By Alan Dymock
HAD LEICESTER Tigers said: “we’re not angry, we’re just disappointed,” while spinning a ruddy-cheeked RFU spokesman towards the naughty step it would have had the same ring…
Following an appeal to the nine-match touchline ban handed to Richard Cockerill – a punishment for his antics during the Aviva Premeirship final where he was ruled to direct obscene, inappropriate and/or unprofessional language and behaviour at fourth official Stuart Terheege – the head coach saw his ban brought forward to include two friendly matches, but not shortened.
After this ruling, which saw two friendlies against Jersey and Ulster brought under the ban but not a friendly against French champions Montpellier, the East Midlands club released a scalding statement about their feelings on the matter.
“We are pleased that the judgement vindicated our decision to appeal and we are grateful to the panel for the consideration that they showed,” the statement read, before changing tact: “although we await with interest the written judgement to see why the pre-season game against Montpellier falls into a different category than those against Jersey and Ulster.
“We remain disappointed with the RFU’s conduct in this matter but, as we have previously stated, this is a matter we shall pursue privately.”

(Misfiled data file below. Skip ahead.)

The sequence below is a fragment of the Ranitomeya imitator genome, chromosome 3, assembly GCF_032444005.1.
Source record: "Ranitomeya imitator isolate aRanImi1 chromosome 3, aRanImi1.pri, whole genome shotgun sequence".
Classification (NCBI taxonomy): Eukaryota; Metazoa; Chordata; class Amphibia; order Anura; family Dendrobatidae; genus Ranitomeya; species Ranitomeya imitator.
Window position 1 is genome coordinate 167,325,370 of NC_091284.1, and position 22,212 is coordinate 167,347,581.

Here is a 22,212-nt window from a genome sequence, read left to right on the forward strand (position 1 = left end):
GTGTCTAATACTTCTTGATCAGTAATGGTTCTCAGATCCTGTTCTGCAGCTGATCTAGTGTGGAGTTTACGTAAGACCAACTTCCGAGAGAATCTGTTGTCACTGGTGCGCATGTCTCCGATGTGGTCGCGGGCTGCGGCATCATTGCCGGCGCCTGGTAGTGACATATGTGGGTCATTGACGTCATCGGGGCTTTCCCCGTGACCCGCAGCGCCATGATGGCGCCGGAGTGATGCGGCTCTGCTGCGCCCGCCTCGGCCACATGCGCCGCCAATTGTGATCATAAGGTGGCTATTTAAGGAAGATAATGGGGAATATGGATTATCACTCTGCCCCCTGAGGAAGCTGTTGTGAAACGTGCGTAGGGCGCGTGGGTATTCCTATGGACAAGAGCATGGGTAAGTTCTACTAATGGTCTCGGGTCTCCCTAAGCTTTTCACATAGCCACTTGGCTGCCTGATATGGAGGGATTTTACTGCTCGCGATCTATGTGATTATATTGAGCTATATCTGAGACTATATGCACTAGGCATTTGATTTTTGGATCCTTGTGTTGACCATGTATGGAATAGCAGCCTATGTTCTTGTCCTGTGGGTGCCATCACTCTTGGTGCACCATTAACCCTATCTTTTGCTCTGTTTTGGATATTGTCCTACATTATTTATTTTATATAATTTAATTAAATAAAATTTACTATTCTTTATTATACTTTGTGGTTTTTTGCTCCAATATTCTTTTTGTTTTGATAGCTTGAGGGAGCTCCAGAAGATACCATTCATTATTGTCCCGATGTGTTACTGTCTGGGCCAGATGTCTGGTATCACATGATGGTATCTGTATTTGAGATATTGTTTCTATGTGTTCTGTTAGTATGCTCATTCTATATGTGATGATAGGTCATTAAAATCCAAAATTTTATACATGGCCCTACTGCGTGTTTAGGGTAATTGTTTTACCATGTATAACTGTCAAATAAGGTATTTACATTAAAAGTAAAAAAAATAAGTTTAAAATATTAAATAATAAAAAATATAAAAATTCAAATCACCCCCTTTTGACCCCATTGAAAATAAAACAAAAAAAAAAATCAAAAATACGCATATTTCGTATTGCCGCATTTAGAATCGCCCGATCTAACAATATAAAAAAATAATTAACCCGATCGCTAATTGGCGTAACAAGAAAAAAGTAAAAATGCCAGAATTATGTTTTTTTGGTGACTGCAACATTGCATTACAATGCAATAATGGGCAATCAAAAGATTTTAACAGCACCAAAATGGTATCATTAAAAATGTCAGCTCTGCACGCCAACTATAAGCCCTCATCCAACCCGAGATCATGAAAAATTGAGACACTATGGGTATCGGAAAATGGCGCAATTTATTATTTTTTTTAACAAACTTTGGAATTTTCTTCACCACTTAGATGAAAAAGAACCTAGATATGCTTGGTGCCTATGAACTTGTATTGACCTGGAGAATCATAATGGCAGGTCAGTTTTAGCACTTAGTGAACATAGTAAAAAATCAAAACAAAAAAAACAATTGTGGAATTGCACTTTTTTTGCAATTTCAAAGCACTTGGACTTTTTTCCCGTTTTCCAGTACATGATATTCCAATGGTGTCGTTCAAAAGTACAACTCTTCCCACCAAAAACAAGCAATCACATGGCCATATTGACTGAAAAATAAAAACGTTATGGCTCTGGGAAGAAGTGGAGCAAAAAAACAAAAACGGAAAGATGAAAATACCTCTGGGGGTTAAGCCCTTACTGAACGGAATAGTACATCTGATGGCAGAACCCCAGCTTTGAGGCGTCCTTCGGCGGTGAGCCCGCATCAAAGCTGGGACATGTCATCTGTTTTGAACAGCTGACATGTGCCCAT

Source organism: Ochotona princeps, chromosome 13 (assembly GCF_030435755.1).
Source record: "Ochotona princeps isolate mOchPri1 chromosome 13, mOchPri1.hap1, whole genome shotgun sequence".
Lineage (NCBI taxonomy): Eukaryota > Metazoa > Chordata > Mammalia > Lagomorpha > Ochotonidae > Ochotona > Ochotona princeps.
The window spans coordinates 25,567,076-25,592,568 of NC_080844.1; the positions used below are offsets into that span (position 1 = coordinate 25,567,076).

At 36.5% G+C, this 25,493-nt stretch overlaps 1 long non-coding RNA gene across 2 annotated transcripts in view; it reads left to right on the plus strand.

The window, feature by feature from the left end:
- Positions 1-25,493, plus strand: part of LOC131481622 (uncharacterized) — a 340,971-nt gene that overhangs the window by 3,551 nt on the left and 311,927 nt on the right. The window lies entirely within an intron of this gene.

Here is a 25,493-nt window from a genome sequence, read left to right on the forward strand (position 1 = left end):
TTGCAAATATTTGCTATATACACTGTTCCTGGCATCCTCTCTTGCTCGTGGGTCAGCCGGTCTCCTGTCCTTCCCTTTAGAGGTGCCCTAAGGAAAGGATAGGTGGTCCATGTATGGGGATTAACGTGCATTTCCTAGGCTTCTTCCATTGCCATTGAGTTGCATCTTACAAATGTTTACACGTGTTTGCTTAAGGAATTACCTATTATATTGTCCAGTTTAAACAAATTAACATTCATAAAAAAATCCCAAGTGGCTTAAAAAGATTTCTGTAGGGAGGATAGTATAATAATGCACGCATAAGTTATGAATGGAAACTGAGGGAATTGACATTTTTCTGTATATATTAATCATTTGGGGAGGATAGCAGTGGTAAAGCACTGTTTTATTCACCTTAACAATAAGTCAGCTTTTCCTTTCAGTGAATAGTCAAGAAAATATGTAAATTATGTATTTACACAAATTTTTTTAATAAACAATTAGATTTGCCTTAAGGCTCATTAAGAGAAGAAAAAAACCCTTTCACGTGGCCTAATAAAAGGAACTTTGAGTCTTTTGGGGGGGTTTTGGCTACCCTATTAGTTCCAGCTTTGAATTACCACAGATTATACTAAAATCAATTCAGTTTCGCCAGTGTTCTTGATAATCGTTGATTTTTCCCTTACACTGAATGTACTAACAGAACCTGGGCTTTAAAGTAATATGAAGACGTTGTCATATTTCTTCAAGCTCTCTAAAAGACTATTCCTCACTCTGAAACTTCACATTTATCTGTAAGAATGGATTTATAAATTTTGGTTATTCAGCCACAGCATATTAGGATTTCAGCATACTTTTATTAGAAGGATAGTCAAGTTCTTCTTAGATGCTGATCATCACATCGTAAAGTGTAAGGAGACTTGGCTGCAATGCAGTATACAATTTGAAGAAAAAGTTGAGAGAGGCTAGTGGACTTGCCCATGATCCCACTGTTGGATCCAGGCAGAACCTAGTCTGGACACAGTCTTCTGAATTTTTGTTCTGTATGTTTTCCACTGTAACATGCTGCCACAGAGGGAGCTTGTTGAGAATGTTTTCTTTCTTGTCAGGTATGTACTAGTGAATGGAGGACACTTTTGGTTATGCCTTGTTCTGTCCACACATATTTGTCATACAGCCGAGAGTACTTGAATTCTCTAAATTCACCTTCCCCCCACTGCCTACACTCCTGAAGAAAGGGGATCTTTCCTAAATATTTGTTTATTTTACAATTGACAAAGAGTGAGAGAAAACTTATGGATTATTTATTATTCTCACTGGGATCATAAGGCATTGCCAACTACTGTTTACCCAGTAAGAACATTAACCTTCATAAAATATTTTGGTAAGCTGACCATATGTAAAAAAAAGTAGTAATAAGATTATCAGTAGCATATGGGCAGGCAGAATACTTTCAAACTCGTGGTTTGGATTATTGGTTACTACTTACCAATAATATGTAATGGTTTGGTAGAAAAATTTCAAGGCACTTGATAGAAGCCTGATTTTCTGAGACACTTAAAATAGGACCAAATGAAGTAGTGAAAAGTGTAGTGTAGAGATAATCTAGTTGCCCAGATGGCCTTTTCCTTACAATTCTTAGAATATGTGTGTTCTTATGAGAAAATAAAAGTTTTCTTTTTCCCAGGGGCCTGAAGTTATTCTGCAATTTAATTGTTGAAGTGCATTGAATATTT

Surely Cockerill regretted his actions, though this is rarely reiterated enough, but this line from the club spoke more of a sour taste at the handling of the incident. The RFU have come under fire for the length of time it took to rule on the matter and their conduct before and after. Cockerill has not been banned for the Montpellier fixture, meaning the Heineken Cup pool match against Treviso will be the last played out with the director of rugby.
It must be understood that this is a punishment, however, and while his ban may be compared to that handed down to red-carded hooker Dylan Hartley who has shouldered an 11-week ban that also includes friendlies, the circumstances are slightly different.
Arguably, Hartley’s ban is a total-rugby ban, meant to starve the player of all action as penitence for his lapse in the final. Cockerill’s ban is meant to keep him from decision making so as to show him what affect his actions have on a whole team, hence the deliberate move to include a Heineken pool game.
As the miscreant acts of both subjects came in the league’s showcase finale and because both men have previous, it will irk some that the decisions on both did not come at the same time with similar lengths of ban or start-times for the ban.
Of course, it would have sent more of a message to keep Hartley’s ban from all competitive action while starting Cockerill’s ban from the same time or not amending their original decision. Clearly they wanted to the ban to come in for the Treviso match and they felt that keeping the ban at nine matches but bringing it forward would at least seem slightly more lenient. The one-match Montpellier oversight still jars, though, and speaks of uncertainty.
When it comes to such matters, surely any concession at all makes the original decision makers ill at ease and portrays the ruling body as less than commanding. No wonder they are getting a finger wagged in their face and being told they may not get any supper.Like Rugby World? Subscribe to the magazine for the latest comprehensive content.